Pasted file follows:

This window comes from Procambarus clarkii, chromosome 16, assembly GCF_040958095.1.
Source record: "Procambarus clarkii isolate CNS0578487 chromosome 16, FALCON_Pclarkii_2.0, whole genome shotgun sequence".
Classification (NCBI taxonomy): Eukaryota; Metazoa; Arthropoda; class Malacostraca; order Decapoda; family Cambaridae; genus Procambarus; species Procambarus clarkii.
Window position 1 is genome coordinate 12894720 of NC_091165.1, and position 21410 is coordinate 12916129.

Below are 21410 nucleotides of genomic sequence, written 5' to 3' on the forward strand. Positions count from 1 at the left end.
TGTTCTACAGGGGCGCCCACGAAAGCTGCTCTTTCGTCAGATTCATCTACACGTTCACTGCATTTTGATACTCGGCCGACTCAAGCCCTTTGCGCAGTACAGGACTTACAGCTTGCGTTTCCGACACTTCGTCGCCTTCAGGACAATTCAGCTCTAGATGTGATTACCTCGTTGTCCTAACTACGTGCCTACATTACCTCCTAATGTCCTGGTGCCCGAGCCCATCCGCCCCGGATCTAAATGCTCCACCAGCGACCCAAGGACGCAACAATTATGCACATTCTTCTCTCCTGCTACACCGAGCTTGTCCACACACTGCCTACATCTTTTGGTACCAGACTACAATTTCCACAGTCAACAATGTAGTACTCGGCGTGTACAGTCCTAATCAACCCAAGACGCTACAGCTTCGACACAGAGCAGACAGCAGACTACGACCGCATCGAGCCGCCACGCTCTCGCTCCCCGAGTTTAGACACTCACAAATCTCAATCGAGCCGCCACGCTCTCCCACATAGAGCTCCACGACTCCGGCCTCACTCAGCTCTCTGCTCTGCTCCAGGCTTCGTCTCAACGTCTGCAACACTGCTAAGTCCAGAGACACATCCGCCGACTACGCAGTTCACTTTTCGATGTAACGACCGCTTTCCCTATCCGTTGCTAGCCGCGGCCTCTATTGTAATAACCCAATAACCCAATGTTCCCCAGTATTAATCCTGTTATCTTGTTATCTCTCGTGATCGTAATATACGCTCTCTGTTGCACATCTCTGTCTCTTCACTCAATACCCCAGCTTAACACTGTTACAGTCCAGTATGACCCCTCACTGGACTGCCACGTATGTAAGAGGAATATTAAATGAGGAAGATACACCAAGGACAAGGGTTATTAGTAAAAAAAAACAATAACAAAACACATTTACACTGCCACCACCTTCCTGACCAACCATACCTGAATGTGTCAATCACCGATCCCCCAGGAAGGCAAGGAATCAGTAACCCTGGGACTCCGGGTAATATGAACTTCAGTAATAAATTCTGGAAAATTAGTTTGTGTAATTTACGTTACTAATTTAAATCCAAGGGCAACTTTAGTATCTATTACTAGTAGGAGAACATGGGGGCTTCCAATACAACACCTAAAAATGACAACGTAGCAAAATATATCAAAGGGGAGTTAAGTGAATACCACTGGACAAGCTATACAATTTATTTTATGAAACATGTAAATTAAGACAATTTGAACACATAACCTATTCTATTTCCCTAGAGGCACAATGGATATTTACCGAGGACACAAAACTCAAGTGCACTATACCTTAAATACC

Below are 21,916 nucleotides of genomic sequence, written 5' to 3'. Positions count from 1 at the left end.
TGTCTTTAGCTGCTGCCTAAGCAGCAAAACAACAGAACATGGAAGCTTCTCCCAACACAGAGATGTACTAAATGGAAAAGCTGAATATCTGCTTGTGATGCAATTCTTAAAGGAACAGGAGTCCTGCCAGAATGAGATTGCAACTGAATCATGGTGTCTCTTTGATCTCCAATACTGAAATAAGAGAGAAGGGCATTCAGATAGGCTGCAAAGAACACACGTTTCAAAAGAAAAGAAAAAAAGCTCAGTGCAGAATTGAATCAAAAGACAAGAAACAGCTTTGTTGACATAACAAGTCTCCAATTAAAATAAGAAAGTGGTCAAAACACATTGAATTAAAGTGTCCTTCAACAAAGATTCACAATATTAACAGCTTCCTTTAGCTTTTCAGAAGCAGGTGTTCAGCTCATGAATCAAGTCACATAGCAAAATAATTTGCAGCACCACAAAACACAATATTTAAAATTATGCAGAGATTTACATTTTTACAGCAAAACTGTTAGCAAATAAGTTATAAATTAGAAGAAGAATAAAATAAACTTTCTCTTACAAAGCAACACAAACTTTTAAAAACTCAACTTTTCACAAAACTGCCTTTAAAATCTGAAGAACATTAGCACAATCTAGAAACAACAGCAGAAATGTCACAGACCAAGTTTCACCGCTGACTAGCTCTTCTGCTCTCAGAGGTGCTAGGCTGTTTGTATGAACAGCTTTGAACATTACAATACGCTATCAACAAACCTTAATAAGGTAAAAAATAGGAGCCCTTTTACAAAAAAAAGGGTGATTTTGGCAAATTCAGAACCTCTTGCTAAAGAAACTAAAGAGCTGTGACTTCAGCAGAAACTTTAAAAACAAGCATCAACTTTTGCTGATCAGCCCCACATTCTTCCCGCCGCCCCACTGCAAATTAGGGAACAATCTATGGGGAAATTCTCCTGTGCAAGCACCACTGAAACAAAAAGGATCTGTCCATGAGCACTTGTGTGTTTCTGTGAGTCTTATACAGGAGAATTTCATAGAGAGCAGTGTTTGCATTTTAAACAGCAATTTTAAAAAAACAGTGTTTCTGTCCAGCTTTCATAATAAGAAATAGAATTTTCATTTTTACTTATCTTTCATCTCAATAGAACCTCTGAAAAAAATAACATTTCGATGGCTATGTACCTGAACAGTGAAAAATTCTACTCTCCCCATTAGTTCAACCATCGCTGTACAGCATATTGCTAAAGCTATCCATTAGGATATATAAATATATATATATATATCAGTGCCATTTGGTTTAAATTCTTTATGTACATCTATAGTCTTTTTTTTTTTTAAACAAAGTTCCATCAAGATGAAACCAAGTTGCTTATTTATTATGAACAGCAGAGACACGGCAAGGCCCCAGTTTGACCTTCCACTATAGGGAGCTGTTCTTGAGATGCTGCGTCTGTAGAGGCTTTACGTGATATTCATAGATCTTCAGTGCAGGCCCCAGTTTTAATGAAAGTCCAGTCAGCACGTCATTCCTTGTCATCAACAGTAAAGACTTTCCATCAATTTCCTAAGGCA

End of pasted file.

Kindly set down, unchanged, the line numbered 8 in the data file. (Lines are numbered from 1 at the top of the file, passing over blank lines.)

TGTCTTTAGCTGCTGCCTAAGCAGCAAAACAACAGAACATGGAAGCTTCTCCCAACACAGAGATGTACTAAATGGAAAAGCTGAATATCTGCTTGTGATGCAATTCTTAAAGGAACAGGAGTCCTGCCAGAATGAGATTGCAACTGAATCATGGTGTCTCTTTGATCTCCAATACTGAAATAAGAGAGAAGGGCATTCAGATAGGCTGCAAAGAACACACGTTTCAAAAGAAAAGAAAAAAAGCTCAGTGCAGAATTGAATCAAAAGACAAGAAACAGCTTTGTTGACATAACAAGTCTCCAATTAAAATAAGAAAGTGGTCAAAACACATTGAATTAAAGTGTCCTTCAACAAAGATTCACAATATTAACAGCTTCCTTTAGCTTTTCAGAAGCAGGTGTTCAGCTCATGAATCAAGTCACATAGCAAAATAATTTGCAGCACCACAAAACACAATATTTAAAATTATGCAGAGATTTACATTTTTACAGCAAAACTGTTAGCAAATAAGTTATAAATTAGAAGAAGAATAAAATAAACTTTCTCTTACAAAGCAACACAAACTTTTAAAAACTCAACTTTTCACAAAACTGCCTTTAAAATCTGAAGAACATTAGCACAATCTAGAAACAACAGCAGAAATGTCACAGACCAAGTTTCACCGCTGACTAGCTCTTCTGCTCTCAGAGGTGCTAGGCTGTTTGTATGAACAGCTTTGAACATTACAATACGCTATCAACAAACCTTAATAAGGTAAAAAATAGGAGCCCTTTTACAAAAAAAAGGGTGATTTTGGCAAATTCAGAACCTCTTGCTAAAGAAACTAAAGAGCTGTGACTTCAGCAGAAACTTTAAAAACAAGCATCAACTTTTGCTGATCAGCCCCACATTCTTCCCGCCGCCCCACTGCAAATTAGGGAACAATCTATGGGGAAATTCTCCTGTGCAAGCACCACTGAAACAAAAAGGATCTGTCCATGAGCACTTGTGTGTTTCTGTGAGTCTTATACAGGAGAATTTCATAGAGAGCAGTGTTTGCATTTTAAACAGCAATTTTAAAAAAACAGTGTTTCTGTCCAGCTTTCATAATAAGAAATAGAATTTTCATTTTTACTTATCTTTCATCTCAATAGAACCTCTGAAAAAAATAACATTTCGATGGCTATGTACCTGAACAGTGAAAAATTCTACTCTCCCCATTAGTTCAACCATCGCTGTACAGCATATTGCTAAAGCTATCCATTAGGATATATAAATATATATATATATATCAGTGCCATTTGGTTTAAATTCTTTATGTACATCTATAGTCTTTTTTTTTTTTAAACAAAGTTCCATCAAGATGAAACCAAGTTGCTTATTTATTATGAACAGCAGAGACACGGCAAGGCCCCAGTTTGACCTTCCACTATAGGGAGCTGTTCTTGAGATGCTGCGTCTGTAGAGGCTTTACGTGATATTCATAGATCTTCAGTGCAGGCCCCAGTTTTAATGAAAGTCCAGTCAGCACGTCATTCCTTGTCATCAACAGTAAAGACTTTCCATCAATTTCCTAAGGCA